Stocks plunged Wednesday as worries about a possible recession rattled a market already worried about whether or not government efforts to rescue the financial system will work.
The Dow Jones Industrial Average shed nearly 8 percent, or 733.08 points — 350 of which happened in the last hour.
Investors were wary after a slew of dismal economic reports, comments from Fed officials and a profit warning from JPMorgan Chase, sending major indexes on their way to retesting their Friday lows.
The Dow finished at 8577.91 and is now about 100 points above the low it hit last Friday, having made triple-digit moves in 20 of the past 23 sessions.
The S&P 500 shed more than 9 percent and the tech-heavyNasdaq fell about 8.5 percent. The CBOE volatility index, considered the best gauge of fear in the market, jumped 26 percent to 69.25.
Federal Reserve Chairman Ben Bernanke said turmoil in the credit markets poses a "significant threat''to an already slowing U.S. economy, suggesting an openness to further interest-rate cuts.
Earlier, San Francisco Fed President Janet Yellen delivered some of the strongest language we've seen yet from a Fed official, saying that the U.S. economy appeared to be in a recession as "virtually every major sector of the economy has been hit by the financial shock."
And the Fed had the data to back it up. In it's monthly beige-book report, so named for the color of its cover, the Fed said economic activity in all 12 Fed regions weakenedas businesses anxious about the economy rethought capital investments and consumers curbed spending.
Among the day's other economic news: Producer prices dropped 0.4 percent in September but core PPI, which excludes volatile food and energy costs, shot up 0.4 percent, double the forecast. Retail sales tumbled 1.2 percent last month, the biggest decline in three years. Excluding autos, retail sales fell 0.6 percent, double of what was expected. The NY Fed reported it Empire State gauge of regional manufacturing activity tumbled to minus-24.62, more than double the forecast and the lowest reading since the index was created in 2001.
Today’s retail-sales numbers were an early warning sign of how bad it’s become for consumers – and it’s only going to get worse, said Art Cashin, director of floor operations at UBS.
“The impact on the economy will only really begin to dawn on people in several weeks and maybe a month or so,” Cashin told CNBC. “I think the consumer has actually finally hit the wall and we’re going to see it as we get near Christmas.”
Economists now expect we'll see a contraction in GDP in the third quarter, sooner than expected, as consumer spending accounts for two-thirds of economic activity.
These "early reports spell clear recession in the third quarter as GDP is set for a big drop," Robert Brusca, of Fact and Opinion Economics, wrote in a note to clients following the reports.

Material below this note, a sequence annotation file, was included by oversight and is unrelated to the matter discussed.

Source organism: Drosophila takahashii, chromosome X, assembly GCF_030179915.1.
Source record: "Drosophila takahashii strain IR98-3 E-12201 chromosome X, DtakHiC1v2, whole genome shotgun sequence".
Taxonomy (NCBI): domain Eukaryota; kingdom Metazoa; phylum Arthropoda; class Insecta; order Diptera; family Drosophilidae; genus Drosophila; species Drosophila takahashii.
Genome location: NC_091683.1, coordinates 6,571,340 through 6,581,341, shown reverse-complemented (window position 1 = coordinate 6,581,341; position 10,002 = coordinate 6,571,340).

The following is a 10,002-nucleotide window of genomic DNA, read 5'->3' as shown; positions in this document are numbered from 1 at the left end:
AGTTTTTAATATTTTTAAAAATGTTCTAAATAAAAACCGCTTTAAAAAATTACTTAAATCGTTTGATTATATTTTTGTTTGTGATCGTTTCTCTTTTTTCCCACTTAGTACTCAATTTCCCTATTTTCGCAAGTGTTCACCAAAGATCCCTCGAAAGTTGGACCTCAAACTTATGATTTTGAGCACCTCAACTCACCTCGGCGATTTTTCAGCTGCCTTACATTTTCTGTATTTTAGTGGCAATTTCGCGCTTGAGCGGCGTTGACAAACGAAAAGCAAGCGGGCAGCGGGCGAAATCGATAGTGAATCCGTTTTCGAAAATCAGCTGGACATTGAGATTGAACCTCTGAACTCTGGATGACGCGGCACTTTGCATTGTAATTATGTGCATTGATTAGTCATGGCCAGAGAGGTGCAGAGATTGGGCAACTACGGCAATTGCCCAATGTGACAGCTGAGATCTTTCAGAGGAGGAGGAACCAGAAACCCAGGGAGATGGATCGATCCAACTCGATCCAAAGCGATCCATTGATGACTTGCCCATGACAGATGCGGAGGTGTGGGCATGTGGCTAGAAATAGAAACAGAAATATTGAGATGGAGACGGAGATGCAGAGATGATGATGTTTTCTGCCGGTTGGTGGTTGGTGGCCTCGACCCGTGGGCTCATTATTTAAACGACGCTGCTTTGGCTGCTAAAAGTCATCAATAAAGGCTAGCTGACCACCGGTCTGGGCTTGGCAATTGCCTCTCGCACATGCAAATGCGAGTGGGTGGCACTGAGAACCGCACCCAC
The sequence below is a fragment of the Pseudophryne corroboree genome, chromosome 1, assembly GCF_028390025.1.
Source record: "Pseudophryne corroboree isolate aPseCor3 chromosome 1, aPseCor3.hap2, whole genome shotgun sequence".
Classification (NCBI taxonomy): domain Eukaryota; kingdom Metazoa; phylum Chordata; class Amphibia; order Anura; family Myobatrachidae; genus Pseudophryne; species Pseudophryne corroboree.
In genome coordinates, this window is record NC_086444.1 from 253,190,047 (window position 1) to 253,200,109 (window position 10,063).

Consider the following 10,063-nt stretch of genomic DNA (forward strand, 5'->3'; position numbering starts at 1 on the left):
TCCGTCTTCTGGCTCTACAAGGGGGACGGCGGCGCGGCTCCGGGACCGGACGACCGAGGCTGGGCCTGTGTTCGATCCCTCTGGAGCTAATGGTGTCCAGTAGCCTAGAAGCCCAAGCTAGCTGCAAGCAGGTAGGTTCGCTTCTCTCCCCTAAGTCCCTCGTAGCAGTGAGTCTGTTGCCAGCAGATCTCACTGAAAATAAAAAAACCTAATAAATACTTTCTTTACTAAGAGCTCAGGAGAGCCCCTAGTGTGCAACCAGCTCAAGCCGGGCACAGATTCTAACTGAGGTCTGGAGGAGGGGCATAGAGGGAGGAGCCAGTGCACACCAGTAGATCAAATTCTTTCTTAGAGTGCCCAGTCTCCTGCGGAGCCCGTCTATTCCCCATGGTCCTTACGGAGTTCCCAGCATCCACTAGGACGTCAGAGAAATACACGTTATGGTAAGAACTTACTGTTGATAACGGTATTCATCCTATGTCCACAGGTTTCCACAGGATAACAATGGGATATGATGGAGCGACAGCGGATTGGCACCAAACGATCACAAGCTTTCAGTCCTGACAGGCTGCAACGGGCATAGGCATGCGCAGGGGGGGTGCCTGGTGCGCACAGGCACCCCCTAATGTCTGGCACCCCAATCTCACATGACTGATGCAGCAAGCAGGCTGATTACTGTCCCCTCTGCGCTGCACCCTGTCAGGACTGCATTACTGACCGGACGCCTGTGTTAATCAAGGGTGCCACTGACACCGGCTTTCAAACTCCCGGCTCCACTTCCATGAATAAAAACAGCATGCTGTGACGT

JPMorgan shares lost 5.5 percent after the bank reported its profit fell 84 percent, saddled with heavy writedowns from its acquisition last month of Washington Mutual. Earnings beat expectations but revenue missed.
Overall, banks took a beating this morning, with Dow components American Express and Citigroup off about 13 percent and Genworth Financial off 22 percent.
Coca-Cola was the lone gainer on the Dow, climbing 1.1 percent, after the soft-drink maker topped market expectations with a profit of 83 cents a share, excluding items.
Intel lost 5.9 percent after the chip giant reported its profit grew 12 percent and said that revenue growth may be lighter, though the outlook wasn't as dire as previously feared.
Crude oil shed more than $4 to settle at $74.54 a barrel, a 13-month low.
That roughed up energy stocks, which lost more than 10 percent. Dow components Chevron and ExxonMobil skidded 13 percent and 14 percent, respectively.
European Union leaders meet in Brussels, just days after pledging 2.2 trillion euros ($3.02 trillion) to rescue European banks and jolt frozen money markets into life, aiming to press for an overhaul of the world's financial structures after Asia joined western bastions of capitalism in bailing out banks.
Asian markets fell towards the end of the session and although the Nikkei finished in the green, the other markets were down. European stock markets were deep in the red as fears that the bailouts were not enough to avert the crisis resurfaced.
Still to Come:
WEDNESDAY: Final presidental debate between Obama and McCain
THURSDAY: CPI; weekly jobless claims; industrial production; Philly Fed survey; weekly natural-gas inventories; Earnings from Bank of New York Mellon, BB&T, Citigroup, CIT Group, Continental, Harley-Davidson, Hershey, Merrill Lynch, Nokia, PNC Bank, Southwest Air, United Technologies, AMD, Capital One, Google and IBM
FRIDAY: Housing starts; consumer sentiment; Earnings from Gannett, Honeywell and Sony Ericsson
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